What can be done?

To combat the lack of accessible, affordable childcare, industry leaders told The Drum that, as we emerge from the pandemic, flexible working remains essential to accommodate the needs of working parents.

While the IPA census confirms that many agencies in adland are shifting towards more flexible working (over 85% of agencies indicate that, following Covid-19, they would be adopting a hybrid approach), businesses now have a responsibility to convert the learnings of the last two years into “watertight policies,” says Bryson.

“Simply put, there is no excuse any more as even the most toughened cynics have been masterfully outplayed by the evidence the last 24 months has given us.”

However, as Kate Thrumble, executive director of talent at R/GA, emphasizes, flexibility is not a one-size-fits-all policy. “Circumstances can vary greatly from person to person, with different layers of complexity,“ she says.

“The last two years have really taught us the need to look at everyone’s circumstances differently and to continue building a more human future for our employees – one based on real human needs. We recognize more than ever that life can throw the unexpected at us, but it can be easy to generalize the term ‘working parents’ and put everyone inside the same bracket.”

For some, this will look like flexible core hours and non-mandatory office days. As Kevin Joyner, director of data solutions at Croud, explains, he finishes work at 3.30pm on the days he takes charge of school drop offs. “This means making up for it with a somewhat early start of 8am and working the one and a half hour train journey to and from work. However, it’s what works for me and my family.

“This allows me to create a lot of value for my company and our clients, without the need for me to compromise on my role as a parent.”

However, for those situations where plans have to change, Thrumble points out that emergency childcare funds can also make a significant difference.

“At R/GA, we have also now signed up for a fantastic initiative called Bubble, offering parents £300 a year to spend towards last-minute childcare issues, and if that works well as a resource we will be looking to increase this amount,” she said.

At M&C Saatchi Group, two new initiatives have been announced to aid working parents, including a centralized booking system and specialist content platform provided by Bright Horizons that will assist staff in accessing emergency care within two hours, whether they need in-home childcare, nursery care, a childminder, a holiday club or an eldercare specialist.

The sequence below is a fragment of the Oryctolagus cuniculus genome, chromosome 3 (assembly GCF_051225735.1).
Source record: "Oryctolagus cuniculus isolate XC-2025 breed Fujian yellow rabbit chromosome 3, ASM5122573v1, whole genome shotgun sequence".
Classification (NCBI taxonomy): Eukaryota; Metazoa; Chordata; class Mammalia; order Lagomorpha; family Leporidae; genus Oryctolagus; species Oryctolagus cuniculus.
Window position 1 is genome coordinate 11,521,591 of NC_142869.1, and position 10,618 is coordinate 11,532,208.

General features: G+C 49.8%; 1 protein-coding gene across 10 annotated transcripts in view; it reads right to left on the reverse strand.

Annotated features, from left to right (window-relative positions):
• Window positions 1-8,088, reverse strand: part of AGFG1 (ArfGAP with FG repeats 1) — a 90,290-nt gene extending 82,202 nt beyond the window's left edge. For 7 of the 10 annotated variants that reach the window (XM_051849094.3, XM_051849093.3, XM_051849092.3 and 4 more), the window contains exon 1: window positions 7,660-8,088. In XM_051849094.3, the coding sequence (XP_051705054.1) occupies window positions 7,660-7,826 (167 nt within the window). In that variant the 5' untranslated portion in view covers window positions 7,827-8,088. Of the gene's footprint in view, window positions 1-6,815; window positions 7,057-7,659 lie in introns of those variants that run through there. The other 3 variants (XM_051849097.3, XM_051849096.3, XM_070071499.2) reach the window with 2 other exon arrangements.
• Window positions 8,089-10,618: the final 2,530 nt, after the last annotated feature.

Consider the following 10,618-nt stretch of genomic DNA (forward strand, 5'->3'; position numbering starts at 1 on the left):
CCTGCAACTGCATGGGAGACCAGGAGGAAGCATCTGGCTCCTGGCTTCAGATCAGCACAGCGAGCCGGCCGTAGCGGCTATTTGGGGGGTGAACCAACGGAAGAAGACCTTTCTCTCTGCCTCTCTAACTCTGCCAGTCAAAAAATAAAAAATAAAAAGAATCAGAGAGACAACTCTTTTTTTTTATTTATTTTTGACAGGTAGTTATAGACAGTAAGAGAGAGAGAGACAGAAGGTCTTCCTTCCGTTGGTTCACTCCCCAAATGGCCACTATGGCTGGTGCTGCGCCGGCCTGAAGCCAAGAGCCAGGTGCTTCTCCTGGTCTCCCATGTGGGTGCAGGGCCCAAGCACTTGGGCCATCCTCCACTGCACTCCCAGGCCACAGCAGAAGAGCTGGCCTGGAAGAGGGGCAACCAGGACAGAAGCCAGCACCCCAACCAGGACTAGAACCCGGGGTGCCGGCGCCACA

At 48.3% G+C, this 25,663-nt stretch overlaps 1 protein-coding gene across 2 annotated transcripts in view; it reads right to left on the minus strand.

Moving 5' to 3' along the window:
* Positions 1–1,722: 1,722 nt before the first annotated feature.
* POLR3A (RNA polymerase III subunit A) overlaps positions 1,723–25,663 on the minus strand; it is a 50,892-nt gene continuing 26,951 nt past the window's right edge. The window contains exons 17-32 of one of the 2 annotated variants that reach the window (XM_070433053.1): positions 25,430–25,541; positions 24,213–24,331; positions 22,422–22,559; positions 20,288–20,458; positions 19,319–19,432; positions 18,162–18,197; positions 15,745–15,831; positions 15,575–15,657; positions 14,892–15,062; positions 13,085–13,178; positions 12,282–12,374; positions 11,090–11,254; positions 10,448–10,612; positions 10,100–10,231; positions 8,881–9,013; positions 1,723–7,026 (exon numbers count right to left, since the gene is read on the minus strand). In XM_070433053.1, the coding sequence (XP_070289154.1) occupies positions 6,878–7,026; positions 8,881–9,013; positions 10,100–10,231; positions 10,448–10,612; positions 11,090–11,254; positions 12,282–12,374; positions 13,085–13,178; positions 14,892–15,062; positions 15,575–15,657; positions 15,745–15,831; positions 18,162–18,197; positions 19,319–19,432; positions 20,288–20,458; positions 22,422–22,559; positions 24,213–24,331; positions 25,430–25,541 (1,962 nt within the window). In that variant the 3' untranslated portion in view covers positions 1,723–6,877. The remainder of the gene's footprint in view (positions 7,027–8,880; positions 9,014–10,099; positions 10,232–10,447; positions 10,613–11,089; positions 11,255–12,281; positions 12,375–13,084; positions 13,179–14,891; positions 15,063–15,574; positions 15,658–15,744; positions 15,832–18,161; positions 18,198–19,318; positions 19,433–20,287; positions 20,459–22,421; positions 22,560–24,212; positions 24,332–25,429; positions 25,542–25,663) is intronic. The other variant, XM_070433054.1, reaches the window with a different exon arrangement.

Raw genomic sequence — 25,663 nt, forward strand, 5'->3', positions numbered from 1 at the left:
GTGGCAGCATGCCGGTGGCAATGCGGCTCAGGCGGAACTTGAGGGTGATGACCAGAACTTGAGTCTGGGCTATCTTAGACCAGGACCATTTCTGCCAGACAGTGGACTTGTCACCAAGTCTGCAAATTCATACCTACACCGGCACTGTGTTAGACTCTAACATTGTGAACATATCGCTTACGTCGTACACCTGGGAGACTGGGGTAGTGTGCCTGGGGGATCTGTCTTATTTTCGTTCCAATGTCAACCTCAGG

Accommodating the unexpected is crucial, says James Wigley, chief commercial officer at Jungle Creations. “My intentions for the first few weeks following the birth of my daughter were pretty standard as a secondary caregiver – take a couple of weeks and then return to work as normal as soon as possible.

“However, my daughter’s complicated birth resulted in me being the primary caregiver to our baby for the first six weeks, but thanks to Jungle’s extended period of leave and flexible approach to working, I was able to be fully present for my family when they needed me most.

“Parental policies are not something people generally consider until they have an immediate impact on a person’s life. And so when my family needed compassionate policies, it was incredibly comforting to know that Jungle had forward-thinking initiatives in place to support us.”

Wigley also implores that flexible parenting policies should be tied in with wider compassionate policies that support parents not just after birth and during childcare, but also “for couples grieving a miscarriage or going through IVF”.

In order to meaningfully address the soaring cost of childcare, agencies must proactively listen to workers and ensure they are advocating for an equitable, modern and family friendly workplace by implementing robust policies to accommodate flexibility and help employees navigate the pressures of work and family life. If they don’t, they risk losing talent and contributing to wider disparities in gender pay equality.